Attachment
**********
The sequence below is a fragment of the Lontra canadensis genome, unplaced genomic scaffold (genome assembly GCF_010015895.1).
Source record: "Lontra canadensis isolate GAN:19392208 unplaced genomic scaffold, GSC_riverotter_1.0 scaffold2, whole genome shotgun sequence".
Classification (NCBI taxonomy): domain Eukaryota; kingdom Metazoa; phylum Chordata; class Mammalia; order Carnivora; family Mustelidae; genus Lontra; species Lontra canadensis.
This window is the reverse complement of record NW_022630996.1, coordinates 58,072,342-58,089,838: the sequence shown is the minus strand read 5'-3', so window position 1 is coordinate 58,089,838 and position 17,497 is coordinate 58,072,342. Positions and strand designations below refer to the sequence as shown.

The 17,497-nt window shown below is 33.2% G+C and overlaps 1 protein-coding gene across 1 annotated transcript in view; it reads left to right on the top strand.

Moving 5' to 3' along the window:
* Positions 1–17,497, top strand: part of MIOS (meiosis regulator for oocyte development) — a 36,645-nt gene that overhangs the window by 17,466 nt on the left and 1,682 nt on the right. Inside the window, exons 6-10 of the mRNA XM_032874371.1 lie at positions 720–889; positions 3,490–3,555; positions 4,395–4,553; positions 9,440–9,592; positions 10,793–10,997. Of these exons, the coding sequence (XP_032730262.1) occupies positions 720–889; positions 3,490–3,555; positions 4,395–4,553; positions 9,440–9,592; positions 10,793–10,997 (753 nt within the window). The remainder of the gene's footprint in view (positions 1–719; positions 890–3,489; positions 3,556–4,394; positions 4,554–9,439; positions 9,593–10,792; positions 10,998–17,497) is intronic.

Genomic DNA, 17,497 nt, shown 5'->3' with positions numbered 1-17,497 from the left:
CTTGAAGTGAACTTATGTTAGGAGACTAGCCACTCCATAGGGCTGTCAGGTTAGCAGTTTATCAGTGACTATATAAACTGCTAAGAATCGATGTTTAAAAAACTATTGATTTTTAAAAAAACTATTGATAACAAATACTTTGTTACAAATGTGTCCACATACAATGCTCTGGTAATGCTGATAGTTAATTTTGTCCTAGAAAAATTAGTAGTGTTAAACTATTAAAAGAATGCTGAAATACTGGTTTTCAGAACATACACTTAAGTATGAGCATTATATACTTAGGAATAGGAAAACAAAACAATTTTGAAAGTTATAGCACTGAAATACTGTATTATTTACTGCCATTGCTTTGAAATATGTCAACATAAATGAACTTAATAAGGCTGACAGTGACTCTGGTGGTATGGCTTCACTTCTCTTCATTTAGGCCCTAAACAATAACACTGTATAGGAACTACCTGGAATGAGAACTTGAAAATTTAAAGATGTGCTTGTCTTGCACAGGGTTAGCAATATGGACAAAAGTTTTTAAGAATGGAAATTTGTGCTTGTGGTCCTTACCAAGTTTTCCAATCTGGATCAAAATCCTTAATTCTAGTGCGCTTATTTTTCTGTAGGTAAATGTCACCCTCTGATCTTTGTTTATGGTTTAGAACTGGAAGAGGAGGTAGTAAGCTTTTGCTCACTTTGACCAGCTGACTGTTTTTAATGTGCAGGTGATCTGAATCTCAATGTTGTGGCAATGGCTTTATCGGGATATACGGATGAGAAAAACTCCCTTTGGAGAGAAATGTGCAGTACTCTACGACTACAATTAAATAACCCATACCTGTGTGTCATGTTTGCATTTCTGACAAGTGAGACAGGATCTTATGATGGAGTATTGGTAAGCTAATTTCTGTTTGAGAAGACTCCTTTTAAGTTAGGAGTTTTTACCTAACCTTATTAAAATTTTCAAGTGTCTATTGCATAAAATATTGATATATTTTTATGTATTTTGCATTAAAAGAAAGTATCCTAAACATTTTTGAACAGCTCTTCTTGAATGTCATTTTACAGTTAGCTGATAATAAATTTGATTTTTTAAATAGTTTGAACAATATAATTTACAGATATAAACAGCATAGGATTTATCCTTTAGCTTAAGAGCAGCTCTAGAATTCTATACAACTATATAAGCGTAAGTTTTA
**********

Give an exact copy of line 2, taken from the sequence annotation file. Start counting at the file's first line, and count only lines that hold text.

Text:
Source record: "Lontra canadensis isolate GAN:19392208 unplaced genomic scaffold, GSC_riverotter_1.0 scaffold2, whole genome shotgun sequence".